My father once came back home with an ancient grinding rock that he took from our grandparent’s house in Southern KwaZulu-Natal. I remember how me and my siblings looked at him when he took it out of the back of his car and placed it carefully in his garden. “Why did he bring it here?” my sister asked. No one knew but our father.
Our ignorant minds looked past the meaning of that grinding rock and only saw an ancient rock that served as a reminder of how people used to grind mealies in the villages. Our father would explain how his mother would grind the mealies until a 5kg bucket was filled. It must have taken hours to do that tiring labour, never mind your aching back or your arms. We definitely wouldn’t have survived.
To my father it is more than a grinding rock, it serves a purpose. The rock is symbolic of his late mother, my grandmother who was a hard working woman. My grandmother always managed to keep the family going even when they didn’t have enough. She was the family’s rock, the first woman my father trusted and relied on. The grinding rock therefore is a reminder of a mother who never left. It reminds my father of the unstable journey he has travelled to be where he is today.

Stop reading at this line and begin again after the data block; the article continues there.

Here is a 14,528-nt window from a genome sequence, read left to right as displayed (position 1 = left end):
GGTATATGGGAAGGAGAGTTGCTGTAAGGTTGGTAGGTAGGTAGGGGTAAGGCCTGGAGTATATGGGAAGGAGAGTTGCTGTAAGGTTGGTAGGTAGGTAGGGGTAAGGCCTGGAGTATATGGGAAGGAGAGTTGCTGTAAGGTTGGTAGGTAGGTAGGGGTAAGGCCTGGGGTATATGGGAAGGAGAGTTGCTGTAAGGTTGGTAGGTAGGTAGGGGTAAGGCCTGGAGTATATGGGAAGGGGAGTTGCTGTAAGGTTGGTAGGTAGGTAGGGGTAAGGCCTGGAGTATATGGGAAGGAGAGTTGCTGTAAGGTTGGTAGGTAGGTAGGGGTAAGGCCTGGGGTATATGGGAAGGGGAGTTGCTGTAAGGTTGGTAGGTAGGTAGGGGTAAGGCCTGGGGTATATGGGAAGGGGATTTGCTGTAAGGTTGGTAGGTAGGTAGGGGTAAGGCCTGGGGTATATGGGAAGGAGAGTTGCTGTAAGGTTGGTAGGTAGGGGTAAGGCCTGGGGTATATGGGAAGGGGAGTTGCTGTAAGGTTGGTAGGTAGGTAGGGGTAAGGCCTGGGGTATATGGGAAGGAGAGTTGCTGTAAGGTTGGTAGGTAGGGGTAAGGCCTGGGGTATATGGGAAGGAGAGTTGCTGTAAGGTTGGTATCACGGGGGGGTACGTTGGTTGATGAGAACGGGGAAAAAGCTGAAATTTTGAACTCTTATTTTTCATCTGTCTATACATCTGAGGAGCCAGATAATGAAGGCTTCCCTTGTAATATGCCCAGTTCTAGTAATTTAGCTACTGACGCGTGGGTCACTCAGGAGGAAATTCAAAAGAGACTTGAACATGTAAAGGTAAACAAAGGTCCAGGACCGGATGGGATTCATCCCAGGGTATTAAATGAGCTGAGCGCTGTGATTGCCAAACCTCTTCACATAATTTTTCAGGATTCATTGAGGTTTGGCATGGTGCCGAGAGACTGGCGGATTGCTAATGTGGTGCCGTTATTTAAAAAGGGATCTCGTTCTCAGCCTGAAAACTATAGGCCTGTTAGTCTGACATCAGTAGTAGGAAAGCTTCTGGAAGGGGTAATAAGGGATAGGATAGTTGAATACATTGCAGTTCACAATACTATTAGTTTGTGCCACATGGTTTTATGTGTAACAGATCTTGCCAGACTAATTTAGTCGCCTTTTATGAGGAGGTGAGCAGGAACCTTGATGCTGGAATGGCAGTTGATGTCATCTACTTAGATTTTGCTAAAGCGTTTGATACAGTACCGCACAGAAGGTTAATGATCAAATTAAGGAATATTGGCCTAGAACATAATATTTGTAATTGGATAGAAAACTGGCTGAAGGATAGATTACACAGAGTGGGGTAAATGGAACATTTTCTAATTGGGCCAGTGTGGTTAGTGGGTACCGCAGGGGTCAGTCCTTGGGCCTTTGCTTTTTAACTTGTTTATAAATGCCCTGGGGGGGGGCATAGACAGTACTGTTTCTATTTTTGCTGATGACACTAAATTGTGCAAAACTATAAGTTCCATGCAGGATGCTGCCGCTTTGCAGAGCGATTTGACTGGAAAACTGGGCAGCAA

Kalala Kris’s story is no different. Kris, who is the person I interviewed today for my in-depth project is from Kinshasa, the capital city of the Democratic Republic of Congo (DRC). He has lived in Yeoville for almost two years now. His only response to why he came to South Africa is “I like to travel.”
Kris has an African Cowrie shell choker necklace around his neck that he wears all day, every day. I ask him what’s so special about his necklace and he takes a pause for a few moments. “It reminds me of a particular journey I had back home when I walked to some village for two days”, he says. I sense a deeper connection with this necklace.
When I first met Kris inside a salon right next to Kin Malebo, he looked happy as he was laughing with his mates. His necklace was neatly tucked under his t-shirt. He says he doesn’t want everyone to see his necklace because they always ask him about it or want him to give it to them. “So I just put it under my t-shirt because I’m avoiding having to explain why I wear it every day.”
For Kris, his necklace is not just a necklace but a reminder of a home away from home. Even the way he clutches it when he speaks about it, shows a deeper connection that no one but him understands. He panics every time he forgets it in the shower because it’s one of the things that he holds close to his heart, literally.